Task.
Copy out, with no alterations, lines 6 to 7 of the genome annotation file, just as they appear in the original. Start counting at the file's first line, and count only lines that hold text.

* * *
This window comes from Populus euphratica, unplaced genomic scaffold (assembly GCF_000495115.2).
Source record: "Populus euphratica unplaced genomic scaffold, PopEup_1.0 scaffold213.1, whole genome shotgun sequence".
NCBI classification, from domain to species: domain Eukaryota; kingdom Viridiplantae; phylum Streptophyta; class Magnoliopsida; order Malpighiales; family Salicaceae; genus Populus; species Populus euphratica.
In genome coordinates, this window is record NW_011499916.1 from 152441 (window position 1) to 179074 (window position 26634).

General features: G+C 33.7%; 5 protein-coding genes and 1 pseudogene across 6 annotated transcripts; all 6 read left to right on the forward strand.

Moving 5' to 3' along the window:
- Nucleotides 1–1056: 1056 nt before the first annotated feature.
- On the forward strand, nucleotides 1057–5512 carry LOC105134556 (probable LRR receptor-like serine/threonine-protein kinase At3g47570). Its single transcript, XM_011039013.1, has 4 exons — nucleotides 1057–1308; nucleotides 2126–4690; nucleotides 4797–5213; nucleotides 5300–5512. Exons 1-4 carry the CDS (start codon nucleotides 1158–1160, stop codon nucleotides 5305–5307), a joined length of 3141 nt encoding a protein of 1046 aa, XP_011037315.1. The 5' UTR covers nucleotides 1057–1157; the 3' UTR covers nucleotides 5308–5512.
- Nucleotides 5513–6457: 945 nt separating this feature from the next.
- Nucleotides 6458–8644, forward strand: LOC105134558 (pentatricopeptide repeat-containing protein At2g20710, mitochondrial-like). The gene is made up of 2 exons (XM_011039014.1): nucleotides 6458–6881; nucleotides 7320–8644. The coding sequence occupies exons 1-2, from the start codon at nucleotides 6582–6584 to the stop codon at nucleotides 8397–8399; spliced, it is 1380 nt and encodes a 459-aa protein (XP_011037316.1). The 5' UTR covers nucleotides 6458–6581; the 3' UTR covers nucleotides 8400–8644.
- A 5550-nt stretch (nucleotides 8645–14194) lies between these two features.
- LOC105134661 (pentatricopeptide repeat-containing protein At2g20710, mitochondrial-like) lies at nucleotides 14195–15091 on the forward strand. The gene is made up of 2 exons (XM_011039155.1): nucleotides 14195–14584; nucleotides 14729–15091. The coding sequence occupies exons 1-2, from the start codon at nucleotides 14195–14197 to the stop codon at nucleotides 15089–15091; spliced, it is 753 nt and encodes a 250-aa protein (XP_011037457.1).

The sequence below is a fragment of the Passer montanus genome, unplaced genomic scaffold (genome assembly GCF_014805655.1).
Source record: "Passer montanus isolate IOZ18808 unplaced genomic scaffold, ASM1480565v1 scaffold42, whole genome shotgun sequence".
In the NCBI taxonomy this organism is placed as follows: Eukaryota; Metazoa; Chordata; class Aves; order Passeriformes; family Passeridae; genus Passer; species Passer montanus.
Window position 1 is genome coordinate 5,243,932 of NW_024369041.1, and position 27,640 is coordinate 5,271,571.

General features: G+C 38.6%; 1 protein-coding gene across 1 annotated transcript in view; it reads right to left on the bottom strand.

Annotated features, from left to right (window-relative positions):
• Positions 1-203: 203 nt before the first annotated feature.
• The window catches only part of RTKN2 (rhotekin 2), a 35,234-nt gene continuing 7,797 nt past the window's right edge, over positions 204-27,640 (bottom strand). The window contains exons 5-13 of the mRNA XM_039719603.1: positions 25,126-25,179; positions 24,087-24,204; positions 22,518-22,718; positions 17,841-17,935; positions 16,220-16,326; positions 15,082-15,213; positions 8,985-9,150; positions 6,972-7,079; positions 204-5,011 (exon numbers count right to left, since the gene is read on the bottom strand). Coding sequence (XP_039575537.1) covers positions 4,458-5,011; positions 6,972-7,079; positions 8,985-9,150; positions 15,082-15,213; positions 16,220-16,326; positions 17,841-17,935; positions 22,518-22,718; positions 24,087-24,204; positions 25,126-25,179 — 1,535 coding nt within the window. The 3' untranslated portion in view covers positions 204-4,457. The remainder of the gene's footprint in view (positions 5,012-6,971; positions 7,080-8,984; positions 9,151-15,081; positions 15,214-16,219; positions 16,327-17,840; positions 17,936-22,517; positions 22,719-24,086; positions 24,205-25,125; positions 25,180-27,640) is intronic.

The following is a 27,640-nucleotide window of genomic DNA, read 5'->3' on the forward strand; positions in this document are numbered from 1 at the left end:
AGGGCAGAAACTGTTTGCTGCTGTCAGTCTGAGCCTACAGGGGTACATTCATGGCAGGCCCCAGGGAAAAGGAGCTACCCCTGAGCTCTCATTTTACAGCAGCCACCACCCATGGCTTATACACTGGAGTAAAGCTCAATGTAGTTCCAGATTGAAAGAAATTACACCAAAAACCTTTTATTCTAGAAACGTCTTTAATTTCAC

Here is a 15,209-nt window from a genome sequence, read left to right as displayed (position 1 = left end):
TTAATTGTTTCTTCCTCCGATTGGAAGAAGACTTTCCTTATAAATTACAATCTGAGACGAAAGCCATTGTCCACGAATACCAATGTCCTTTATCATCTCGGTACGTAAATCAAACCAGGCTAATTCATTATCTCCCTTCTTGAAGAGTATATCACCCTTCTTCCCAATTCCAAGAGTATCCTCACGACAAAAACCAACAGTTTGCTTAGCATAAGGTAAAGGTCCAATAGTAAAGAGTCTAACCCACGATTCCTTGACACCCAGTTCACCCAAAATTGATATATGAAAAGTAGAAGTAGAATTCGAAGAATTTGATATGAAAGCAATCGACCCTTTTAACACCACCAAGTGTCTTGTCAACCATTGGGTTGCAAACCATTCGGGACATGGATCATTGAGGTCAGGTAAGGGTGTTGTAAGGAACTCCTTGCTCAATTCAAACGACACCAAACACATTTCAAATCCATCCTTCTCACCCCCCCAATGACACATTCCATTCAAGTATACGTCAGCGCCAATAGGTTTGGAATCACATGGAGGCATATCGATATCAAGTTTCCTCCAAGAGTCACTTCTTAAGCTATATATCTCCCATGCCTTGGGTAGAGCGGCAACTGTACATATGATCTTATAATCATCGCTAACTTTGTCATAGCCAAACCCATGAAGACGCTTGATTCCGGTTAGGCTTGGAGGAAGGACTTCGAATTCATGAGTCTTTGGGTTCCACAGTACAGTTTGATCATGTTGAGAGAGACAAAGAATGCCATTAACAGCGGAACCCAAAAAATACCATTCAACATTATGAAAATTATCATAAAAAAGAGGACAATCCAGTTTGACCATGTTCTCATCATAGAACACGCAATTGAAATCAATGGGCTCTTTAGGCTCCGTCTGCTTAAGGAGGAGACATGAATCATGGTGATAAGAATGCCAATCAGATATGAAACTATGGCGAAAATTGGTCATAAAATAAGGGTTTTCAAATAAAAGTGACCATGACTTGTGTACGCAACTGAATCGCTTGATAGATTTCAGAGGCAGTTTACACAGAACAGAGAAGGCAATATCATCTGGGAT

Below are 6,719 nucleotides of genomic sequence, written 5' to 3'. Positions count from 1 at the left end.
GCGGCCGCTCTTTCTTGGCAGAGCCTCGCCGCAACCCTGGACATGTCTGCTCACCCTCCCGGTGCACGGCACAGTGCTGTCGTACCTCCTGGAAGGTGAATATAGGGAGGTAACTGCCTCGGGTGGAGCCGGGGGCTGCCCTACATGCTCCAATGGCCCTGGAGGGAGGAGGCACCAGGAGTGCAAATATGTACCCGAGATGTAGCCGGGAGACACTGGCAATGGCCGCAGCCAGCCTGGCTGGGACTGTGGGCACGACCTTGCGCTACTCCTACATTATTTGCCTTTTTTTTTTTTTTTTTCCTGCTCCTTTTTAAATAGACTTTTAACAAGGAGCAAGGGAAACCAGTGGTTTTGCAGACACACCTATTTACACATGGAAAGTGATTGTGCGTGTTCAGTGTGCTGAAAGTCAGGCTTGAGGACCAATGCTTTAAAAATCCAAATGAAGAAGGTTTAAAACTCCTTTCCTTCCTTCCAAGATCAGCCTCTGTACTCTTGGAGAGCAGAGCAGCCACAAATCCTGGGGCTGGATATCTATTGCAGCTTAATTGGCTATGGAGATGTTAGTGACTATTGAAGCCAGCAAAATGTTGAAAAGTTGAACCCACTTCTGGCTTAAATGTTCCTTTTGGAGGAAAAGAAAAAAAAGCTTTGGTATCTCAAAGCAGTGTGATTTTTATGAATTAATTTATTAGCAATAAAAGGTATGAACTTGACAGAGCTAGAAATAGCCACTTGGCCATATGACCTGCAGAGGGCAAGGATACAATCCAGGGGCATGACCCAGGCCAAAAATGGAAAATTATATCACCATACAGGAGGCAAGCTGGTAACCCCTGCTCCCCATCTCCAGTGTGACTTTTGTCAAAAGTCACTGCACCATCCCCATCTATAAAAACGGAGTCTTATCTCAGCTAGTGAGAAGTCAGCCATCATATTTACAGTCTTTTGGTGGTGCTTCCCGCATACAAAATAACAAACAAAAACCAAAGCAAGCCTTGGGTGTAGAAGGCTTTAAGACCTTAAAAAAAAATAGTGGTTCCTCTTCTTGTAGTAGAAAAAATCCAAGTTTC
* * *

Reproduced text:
Moving 5' to 3' along the window:
- Nucleotides 1–1056: 1056 nt before the first annotated feature.